CLEVELAND — Don Webster, a longtime meteorologist at News 5 Cleveland and host of the popular variety show “Upbeat,” died Thursday.
Earlier this year, Don Webster's son and daughter-in-law were in town from Atlanta when Webster asked them if they would you like to go to the Rock Hall.
"They said 'yeah let's do that,'" Webster recalled during an interview with News 5.
As they went into the Rock and Roll Hall of Fame that day, they got in line to buy their tickets when Webster recalled his son asking the man behind the counter "What about people who are in the Rock Hall do you charge them 25 dollars?" As Webster tells the story "the guy said 'No, you are our guests.'"
For 36 years, Webster, who died at the age of 79, was a guest in the homes of Northeast Ohio television viewers who welcomed him to town in 1964 when he became host of the music show "Upbeat" that is celebrated in the Rock Hall. The show originated from the News 5 studios and was eventually seen in over 100 markets around the country featuring not only the hottest acts of the day but the future ones.
It would lead to opportunities that could have taken him away from Cleveland but for the Canadian transplant, Northeast Ohio was special.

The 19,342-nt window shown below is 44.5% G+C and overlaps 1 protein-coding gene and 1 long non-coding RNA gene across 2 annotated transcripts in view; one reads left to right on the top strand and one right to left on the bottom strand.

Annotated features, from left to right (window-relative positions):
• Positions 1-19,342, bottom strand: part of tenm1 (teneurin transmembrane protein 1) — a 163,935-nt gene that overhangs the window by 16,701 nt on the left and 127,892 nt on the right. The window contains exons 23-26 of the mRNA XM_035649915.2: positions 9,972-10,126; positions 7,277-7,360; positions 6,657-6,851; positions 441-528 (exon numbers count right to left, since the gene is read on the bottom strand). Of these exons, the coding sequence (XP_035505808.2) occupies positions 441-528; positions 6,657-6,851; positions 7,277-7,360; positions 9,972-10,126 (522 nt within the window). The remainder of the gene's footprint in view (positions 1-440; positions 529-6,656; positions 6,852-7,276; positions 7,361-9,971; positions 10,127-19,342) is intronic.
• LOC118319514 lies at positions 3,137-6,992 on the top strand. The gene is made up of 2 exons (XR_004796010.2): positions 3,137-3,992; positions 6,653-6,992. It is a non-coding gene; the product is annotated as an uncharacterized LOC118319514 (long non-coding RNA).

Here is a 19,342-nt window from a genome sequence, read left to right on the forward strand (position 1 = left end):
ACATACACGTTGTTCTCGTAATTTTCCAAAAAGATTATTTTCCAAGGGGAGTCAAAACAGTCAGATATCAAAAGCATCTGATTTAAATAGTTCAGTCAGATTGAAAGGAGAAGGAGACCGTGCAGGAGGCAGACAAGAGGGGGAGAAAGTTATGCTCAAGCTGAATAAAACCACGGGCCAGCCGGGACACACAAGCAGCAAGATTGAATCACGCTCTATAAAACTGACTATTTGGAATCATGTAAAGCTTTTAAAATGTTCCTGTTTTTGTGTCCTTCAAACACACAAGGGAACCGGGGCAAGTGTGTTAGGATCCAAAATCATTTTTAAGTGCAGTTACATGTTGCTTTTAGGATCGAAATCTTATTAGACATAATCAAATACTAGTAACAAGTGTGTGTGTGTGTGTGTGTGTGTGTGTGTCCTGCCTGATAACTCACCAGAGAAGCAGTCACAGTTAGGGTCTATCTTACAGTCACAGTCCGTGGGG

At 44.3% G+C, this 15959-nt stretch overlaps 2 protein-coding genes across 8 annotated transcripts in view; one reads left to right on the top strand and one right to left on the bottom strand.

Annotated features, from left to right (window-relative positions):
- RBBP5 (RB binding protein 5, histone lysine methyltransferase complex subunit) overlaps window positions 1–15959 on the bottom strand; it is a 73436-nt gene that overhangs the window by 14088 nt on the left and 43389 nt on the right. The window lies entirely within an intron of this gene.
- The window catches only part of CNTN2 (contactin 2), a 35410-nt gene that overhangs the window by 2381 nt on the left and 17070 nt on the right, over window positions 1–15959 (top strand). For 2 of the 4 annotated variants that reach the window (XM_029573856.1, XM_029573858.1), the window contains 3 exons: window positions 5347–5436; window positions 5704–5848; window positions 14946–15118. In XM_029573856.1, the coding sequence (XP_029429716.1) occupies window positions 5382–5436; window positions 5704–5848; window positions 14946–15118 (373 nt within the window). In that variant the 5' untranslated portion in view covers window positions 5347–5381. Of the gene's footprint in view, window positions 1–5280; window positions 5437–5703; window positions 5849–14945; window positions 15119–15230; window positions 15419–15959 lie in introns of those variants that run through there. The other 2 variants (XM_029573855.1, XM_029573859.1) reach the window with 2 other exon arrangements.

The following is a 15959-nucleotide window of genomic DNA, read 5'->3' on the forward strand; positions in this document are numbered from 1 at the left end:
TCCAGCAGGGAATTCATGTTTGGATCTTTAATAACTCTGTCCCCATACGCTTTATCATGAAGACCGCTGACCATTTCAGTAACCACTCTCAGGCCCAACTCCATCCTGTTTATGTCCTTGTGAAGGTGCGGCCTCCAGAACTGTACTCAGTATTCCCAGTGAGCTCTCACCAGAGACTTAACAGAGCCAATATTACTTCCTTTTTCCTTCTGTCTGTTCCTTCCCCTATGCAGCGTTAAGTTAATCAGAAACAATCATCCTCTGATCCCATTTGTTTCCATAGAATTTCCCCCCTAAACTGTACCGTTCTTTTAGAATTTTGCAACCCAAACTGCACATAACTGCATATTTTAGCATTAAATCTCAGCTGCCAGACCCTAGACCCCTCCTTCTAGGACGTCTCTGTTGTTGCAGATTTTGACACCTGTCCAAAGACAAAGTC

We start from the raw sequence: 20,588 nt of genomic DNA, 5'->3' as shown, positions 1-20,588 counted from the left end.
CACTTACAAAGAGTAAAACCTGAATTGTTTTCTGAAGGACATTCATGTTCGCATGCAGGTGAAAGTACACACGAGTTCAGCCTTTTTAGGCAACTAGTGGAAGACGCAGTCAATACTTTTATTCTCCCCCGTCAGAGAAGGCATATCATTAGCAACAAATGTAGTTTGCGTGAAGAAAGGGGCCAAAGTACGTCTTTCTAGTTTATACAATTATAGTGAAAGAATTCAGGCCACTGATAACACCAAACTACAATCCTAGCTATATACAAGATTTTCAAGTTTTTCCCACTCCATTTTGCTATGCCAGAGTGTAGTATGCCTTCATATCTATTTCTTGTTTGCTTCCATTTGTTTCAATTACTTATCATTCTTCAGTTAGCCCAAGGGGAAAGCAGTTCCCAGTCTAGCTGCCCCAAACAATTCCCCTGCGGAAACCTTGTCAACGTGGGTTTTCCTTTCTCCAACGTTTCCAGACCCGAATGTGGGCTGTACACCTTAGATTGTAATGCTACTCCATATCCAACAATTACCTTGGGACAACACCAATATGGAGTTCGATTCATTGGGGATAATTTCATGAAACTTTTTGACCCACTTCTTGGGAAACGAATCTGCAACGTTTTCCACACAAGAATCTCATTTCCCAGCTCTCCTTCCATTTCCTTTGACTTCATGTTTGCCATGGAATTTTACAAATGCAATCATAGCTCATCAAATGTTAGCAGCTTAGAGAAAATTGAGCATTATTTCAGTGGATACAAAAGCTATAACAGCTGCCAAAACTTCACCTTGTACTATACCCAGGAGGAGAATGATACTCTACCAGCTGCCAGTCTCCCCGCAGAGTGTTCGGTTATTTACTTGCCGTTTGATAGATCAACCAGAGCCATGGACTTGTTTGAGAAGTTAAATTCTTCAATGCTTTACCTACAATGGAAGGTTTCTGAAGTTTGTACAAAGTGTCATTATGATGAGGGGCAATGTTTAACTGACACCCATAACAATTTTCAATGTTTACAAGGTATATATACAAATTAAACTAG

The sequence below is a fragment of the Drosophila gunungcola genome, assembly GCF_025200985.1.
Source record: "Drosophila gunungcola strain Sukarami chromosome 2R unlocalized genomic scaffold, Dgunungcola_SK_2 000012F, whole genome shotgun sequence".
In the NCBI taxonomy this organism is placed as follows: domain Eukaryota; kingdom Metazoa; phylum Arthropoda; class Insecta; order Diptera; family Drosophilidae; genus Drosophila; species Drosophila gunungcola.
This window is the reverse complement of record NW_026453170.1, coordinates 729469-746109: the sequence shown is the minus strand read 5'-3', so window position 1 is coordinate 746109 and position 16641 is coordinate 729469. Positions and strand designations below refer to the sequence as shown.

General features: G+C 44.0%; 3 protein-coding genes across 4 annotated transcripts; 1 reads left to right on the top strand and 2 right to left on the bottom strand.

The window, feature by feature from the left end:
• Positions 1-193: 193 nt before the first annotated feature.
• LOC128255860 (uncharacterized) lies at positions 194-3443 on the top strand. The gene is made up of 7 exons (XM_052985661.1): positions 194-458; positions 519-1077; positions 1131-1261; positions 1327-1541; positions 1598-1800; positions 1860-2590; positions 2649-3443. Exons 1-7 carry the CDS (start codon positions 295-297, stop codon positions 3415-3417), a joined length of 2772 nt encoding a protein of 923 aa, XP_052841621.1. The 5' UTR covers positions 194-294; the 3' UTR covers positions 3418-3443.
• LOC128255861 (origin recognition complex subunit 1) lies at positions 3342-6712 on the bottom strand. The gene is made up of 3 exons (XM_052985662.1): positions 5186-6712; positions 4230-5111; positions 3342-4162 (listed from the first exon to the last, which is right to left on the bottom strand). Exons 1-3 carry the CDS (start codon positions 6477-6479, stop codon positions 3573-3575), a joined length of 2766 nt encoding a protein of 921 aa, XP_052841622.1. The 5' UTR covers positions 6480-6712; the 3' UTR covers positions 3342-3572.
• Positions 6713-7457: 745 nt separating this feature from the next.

"They don't take to you right away," Webster said of the Northeast Ohio audience. "But once they take to you, your family!"
News 5 Chief Meteorologist Mark Johnson remembered Webster as a man who took him under his wing, a man who did it all at News 5 because he was someone who could do it all.
"Don Webster had the gift way back when, he knew how to connect with you, he knew how to reach right through the camera, grab you and say 'listen to me I got important stuff to tell you,' Johnson said. "He'll make you smile, he'll make you laugh and that's a gift you can't teach that."
Former News 5 Anchor Lee Jordan agreed.
"He was put into so many different roles here over the years and he did all of them so well. And I think that's a very rare quality," she said. "He had such an easy way about him on air that people picked up on, always ready with a funny quip. It didn't matter what you threw at him he handled it with ease."
"It had a lot to do with that quality, that genuine interest in people and curiosity about things and just really doing it all with a twinkle in his eye and a smile and he did have such a great smile," she said.
Back in April Don Webster was asked what he thought his legacy would be and it left him at a loss, he hadn't really thought about it. At 79 while he enjoyed looking back he was still very much looking forward.
Dec. 17 marks the 71st anniversary of the day WEWS became the first television station in Ohio to go on the air. It's a history that cannot be written without the contributions of Don Webster.
"Don was one of the very few people who made WEWS legendary," Jordan said.